Introducing a report by the Justice Select Committee, Rt Hon Sir Alan Beith MP, Chair of the Committee, said:
"The Government’s Transforming Rehabilitation reforms have clearly been designed with male offenders in mind. This is unfortunately symptomatic of an approach within the Ministry of Justice and National Offender Management Service that tends to deal with women offenders as an afterthought."
The Committee says that Government plans to introduce payment-by-results in probation services need to be redesigned in respect of women offenders—who are often classified as presenting a lower risk of reoffending—so that they receive the intensive tailored support they need.
In a report that looks at the progress made since the Corston Report in reducing the number of women being imprisoned, the Committee also raises concerns that efforts to implement Baroness Corston’s recommendations have stalled and the Government is failing to deliver the joined-up approach needed to support women at risk and help women offenders lead a law-abiding life. Strong political leadership and cross-government support at the highest levels is needed to make effective provision for women offenders in a criminal justice system where policy is framed around the much large numbers of male offenders. The Government’s strategic priorities for women offenders lack substance and in particular must take a broader approach to supporting women at risk of reoffending and addressing the inter-generational nature of crime.
Sir Alan added:
"As the Corston report identified six years ago, helping vulnerable women break the cycles that lead to offending or reoffending requires a tailored joined-up approach across Government.
This is not about treating women more favourably or implying that they are less culpable. It is about recognising that women face very different hurdles from men in their journey towards a law-abiding life."
The Committee welcomes the Government's extension of through the gate statutory support to prisoners sentenced to less than 12 months, likely to benefit many women offenders. However, the report cautions that potential providers of rehabilitative services need to recognise that levels of risk posed by women may not reflect the level of support such women require.
Although progress has been made in the overall treatment of—and provision for—women offenders since the Corston recommendations, a number of concerns remain:
- The women’s prison population has not fallen sufficiently fast
- Over half of women offenders continue to receive ineffective short-custodial sentences
- Mental health and substance misuse treatment which could reduce use of custody remains unavailable to Courts in sufficient volume
Maintaining a network of women’s centres and using residential alternatives to custody are likely to be more effective and cheaper in the long run that short custodial sentences, the report points out. The Committee does not recommend substantive changes to the overall sentencing framework, but argues instead that must be more emphasis be placed on ensuring courts are provided with robust alternatives to custody specifically appropriate to women. The MPs recommend a gradual reconfiguration of the female custodial estate with women who have committed serious offences being held in smaller, more dispersed, custodial units.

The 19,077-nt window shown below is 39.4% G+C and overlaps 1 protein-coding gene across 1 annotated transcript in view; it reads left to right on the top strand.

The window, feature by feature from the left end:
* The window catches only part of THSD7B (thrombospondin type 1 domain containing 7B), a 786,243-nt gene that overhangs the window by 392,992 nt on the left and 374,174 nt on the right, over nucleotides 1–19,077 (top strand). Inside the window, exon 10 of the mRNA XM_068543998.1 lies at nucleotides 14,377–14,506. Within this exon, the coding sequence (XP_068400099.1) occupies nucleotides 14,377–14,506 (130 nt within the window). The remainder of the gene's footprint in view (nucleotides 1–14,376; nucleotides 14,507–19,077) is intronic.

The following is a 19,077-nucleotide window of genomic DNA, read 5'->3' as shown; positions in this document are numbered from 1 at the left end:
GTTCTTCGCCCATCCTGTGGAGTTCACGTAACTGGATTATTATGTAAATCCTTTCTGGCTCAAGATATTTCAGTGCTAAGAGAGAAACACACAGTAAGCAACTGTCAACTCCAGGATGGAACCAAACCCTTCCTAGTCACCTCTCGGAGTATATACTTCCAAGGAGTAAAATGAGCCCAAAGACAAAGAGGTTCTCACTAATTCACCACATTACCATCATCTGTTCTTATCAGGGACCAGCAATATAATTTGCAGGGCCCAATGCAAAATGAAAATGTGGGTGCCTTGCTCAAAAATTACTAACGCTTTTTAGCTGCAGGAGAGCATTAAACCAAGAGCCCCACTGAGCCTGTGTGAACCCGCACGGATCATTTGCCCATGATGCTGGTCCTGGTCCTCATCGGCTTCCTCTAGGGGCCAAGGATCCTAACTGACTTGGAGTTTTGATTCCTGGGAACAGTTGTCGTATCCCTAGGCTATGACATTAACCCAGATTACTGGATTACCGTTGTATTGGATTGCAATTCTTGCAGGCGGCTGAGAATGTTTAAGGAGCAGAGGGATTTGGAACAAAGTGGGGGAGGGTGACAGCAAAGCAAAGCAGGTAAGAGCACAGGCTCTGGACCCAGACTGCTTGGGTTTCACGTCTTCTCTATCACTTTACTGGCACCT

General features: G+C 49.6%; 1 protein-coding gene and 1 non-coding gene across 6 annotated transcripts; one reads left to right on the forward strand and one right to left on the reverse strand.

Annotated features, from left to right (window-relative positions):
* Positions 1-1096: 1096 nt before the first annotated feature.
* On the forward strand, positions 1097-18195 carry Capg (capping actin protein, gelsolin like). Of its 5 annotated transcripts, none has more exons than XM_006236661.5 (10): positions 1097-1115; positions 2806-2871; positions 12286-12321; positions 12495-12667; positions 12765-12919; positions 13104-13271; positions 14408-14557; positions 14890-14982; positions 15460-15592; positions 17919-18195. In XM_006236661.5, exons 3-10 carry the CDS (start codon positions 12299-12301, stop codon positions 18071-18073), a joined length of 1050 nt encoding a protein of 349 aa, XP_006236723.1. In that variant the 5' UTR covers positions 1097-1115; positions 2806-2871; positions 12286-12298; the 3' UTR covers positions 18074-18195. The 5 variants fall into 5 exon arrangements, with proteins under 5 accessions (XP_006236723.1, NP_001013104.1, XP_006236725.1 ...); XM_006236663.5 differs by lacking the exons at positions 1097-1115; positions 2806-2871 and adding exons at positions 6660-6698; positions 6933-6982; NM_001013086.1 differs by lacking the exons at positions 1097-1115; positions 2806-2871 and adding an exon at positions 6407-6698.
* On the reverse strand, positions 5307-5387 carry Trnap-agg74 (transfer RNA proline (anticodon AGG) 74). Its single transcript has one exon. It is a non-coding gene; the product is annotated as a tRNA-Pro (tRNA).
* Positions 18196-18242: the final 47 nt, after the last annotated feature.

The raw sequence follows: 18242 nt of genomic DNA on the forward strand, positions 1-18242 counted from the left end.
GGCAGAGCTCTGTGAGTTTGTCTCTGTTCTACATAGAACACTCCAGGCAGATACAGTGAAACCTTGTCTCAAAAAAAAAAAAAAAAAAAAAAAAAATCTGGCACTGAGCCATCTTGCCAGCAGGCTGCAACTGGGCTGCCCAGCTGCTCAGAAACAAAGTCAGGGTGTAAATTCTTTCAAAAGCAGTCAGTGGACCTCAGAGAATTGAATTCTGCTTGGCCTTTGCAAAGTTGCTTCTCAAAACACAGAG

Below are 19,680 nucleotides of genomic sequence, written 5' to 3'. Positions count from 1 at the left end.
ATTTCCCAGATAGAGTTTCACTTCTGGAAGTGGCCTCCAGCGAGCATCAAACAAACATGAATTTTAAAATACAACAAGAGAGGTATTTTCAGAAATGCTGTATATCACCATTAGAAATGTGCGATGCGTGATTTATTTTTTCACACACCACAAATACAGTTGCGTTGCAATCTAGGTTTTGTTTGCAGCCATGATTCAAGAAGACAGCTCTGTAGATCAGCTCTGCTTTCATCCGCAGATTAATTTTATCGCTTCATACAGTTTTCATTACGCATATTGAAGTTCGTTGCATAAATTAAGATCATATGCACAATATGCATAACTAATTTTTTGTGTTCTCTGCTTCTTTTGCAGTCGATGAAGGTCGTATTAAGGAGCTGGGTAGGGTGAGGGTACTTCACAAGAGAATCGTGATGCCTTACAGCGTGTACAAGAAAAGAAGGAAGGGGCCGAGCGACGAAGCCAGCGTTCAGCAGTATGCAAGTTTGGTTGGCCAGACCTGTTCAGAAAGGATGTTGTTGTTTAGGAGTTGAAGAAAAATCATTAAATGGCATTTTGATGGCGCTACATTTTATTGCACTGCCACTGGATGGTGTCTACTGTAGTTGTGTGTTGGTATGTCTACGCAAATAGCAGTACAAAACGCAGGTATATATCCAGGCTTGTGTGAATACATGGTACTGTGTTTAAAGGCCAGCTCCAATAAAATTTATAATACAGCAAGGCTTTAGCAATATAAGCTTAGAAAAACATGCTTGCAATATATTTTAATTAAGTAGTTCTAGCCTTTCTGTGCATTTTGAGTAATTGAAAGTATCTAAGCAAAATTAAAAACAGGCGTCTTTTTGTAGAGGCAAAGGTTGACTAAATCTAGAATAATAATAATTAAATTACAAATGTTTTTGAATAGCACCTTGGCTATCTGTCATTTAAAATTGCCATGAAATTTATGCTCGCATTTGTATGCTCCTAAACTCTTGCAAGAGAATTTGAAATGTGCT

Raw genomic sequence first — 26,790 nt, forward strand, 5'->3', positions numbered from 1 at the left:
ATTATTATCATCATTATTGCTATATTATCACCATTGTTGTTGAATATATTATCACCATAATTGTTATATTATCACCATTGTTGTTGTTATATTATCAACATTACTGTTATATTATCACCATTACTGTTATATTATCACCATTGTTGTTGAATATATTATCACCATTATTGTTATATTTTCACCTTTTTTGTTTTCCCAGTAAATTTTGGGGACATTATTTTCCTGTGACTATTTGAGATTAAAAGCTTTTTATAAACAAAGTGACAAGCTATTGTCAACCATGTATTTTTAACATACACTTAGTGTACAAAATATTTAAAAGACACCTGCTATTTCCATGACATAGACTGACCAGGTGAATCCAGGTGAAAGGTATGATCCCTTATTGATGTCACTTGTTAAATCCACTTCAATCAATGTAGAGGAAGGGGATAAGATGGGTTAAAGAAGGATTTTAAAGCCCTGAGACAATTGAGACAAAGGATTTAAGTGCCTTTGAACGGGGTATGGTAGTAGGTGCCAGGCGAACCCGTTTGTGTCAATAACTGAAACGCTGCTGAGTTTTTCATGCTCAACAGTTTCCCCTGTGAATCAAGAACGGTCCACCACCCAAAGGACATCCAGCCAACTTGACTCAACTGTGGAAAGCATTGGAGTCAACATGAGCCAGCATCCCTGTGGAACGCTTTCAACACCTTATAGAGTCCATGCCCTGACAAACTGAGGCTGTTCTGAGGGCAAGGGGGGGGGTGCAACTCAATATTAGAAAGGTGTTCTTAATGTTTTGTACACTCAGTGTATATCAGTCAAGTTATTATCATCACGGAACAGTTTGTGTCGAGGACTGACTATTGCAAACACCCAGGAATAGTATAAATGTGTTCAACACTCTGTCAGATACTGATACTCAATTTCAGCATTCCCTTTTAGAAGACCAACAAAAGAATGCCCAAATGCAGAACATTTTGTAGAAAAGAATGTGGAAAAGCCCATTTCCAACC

Sir Alan commented:
"Prison is an expensive and ineffective way of dealing with many women offenders who do not pose a significant risk of harm to public safety.
Women’s centres and other community provision offer a route for diverting vulnerable women and girls away from crime and tackling the root causes of offending.
Although steps have been taken towards achieving a network of such provision it has been at a disappointingly slow pace and too many women still receive short custodial sentences.
There needs to be a systematic change in a approach and to achieve that we need strong Ministerial leadership to further this agenda."
Between 2000 and 2007 the women's prison population increased by 27%. In 2006 Baroness Corston was commissioned by the Home Office to examine what could be done to avoid women with particular vulnerabilities ending up in prison, prompted by the deaths of six women at HMP Styal.
The Corston Report made 43 recommendations including improved governance and cross-departmental working on women offenders; the reservation of custodial sentences for the most serious and violent offenders; improvements to prison conditions and a reduction of strip-searching in women’s prisons; the use of community sentences as the norm; and the development of a network of one-stop-shop community provision for women at risk of offending.
On 9 January 2013 the Government published its “Transforming Rehabilitation” consultation paper setting out plans for an overhaul of the system for the rehabilitation of adult offenders managed in the community, to extend payment by results to independent providers of rehabilitative services in the community.